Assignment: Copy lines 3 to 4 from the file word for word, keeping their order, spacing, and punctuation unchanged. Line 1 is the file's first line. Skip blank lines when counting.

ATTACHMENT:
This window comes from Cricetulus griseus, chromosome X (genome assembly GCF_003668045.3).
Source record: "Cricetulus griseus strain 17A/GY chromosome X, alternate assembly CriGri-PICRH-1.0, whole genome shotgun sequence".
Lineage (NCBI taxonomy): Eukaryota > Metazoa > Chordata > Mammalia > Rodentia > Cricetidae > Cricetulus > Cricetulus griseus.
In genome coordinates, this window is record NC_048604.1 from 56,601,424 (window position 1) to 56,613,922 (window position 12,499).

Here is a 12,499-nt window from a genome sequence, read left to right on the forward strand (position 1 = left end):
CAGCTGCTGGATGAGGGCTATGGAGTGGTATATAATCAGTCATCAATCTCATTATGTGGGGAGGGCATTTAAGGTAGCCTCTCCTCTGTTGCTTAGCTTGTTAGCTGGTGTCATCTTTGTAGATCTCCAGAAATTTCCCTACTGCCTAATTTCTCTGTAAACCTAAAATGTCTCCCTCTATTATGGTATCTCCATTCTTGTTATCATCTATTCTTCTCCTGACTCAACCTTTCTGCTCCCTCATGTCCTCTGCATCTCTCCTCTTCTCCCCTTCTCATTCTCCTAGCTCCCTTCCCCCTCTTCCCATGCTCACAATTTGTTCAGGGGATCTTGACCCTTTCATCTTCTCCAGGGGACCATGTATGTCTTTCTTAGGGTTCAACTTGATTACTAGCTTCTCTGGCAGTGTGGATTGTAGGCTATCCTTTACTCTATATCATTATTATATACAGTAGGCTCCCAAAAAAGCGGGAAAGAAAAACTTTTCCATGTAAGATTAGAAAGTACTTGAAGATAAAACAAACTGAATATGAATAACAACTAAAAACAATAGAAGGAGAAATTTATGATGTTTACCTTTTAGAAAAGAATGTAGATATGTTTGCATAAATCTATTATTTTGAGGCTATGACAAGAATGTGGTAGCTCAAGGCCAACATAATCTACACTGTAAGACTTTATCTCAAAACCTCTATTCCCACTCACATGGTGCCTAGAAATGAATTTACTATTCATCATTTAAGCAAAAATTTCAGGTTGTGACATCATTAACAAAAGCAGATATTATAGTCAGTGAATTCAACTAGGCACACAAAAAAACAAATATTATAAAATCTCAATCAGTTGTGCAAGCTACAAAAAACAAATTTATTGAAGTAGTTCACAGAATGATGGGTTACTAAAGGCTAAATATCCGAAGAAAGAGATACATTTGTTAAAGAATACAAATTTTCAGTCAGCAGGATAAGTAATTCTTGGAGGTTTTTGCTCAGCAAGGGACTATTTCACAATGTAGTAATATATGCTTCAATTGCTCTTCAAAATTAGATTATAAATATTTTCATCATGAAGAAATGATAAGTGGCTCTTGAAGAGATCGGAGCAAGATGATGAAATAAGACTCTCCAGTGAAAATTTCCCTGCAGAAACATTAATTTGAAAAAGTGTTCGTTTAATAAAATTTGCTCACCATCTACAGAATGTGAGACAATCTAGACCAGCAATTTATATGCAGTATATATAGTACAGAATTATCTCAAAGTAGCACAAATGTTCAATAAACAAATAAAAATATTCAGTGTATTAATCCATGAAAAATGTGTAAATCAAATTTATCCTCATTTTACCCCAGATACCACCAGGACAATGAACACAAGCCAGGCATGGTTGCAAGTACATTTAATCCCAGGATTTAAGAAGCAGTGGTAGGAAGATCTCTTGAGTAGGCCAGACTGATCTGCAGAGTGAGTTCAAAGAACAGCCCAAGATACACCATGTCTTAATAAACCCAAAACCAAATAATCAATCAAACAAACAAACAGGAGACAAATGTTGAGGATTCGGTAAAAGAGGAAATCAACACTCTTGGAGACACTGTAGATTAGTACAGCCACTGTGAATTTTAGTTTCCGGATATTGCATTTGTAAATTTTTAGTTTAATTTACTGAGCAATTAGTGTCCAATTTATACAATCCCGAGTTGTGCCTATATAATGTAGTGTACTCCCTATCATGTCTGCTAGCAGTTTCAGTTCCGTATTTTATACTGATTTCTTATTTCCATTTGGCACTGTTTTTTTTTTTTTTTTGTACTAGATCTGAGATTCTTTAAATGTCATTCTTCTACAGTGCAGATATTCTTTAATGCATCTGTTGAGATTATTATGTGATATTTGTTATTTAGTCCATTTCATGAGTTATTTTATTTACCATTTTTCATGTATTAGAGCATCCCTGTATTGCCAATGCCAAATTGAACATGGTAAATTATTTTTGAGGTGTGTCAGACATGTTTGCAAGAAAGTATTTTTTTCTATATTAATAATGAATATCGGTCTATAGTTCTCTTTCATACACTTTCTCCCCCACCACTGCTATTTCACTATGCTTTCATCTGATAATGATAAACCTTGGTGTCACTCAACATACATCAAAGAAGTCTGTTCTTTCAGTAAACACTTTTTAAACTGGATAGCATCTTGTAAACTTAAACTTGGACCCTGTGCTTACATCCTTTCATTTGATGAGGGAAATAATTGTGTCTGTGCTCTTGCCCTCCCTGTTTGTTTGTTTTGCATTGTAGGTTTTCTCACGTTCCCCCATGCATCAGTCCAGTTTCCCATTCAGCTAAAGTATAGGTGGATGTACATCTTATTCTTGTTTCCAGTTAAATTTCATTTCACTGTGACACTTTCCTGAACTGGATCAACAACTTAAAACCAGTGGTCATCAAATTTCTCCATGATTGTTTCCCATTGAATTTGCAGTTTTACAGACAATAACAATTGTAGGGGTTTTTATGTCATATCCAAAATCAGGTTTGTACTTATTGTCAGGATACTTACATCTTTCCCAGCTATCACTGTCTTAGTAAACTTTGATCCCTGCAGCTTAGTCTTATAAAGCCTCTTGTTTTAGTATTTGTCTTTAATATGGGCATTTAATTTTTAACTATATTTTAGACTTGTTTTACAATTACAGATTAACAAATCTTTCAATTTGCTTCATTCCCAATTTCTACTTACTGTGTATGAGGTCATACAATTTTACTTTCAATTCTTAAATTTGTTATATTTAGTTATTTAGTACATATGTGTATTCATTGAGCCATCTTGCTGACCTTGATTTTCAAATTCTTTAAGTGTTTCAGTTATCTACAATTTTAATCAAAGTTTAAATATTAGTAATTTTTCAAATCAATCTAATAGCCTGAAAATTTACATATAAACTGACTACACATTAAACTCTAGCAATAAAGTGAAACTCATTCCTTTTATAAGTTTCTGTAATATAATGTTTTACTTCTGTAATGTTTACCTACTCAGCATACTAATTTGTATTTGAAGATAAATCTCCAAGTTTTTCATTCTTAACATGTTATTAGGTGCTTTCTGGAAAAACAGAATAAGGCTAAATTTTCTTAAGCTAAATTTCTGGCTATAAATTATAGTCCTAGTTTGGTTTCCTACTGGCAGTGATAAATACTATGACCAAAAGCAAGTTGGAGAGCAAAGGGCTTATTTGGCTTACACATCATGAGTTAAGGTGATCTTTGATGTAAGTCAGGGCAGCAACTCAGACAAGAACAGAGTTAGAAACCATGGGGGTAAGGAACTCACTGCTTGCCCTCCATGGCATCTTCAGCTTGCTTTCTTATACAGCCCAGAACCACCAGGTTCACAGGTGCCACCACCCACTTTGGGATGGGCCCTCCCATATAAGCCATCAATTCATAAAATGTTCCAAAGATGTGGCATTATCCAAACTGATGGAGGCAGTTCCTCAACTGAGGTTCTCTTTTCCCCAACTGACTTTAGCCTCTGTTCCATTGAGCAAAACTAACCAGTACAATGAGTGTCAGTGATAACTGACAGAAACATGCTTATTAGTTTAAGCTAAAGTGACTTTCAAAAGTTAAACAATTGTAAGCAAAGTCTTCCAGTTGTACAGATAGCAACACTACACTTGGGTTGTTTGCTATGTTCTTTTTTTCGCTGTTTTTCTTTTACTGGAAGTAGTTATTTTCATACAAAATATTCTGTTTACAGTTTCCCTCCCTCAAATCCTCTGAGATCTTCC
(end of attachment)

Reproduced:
Lineage (NCBI taxonomy): Eukaryota > Metazoa > Chordata > Mammalia > Rodentia > Cricetidae > Cricetulus > Cricetulus griseus.
In genome coordinates, this window is record NC_048604.1 from 56,601,424 (window position 1) to 56,613,922 (window position 12,499).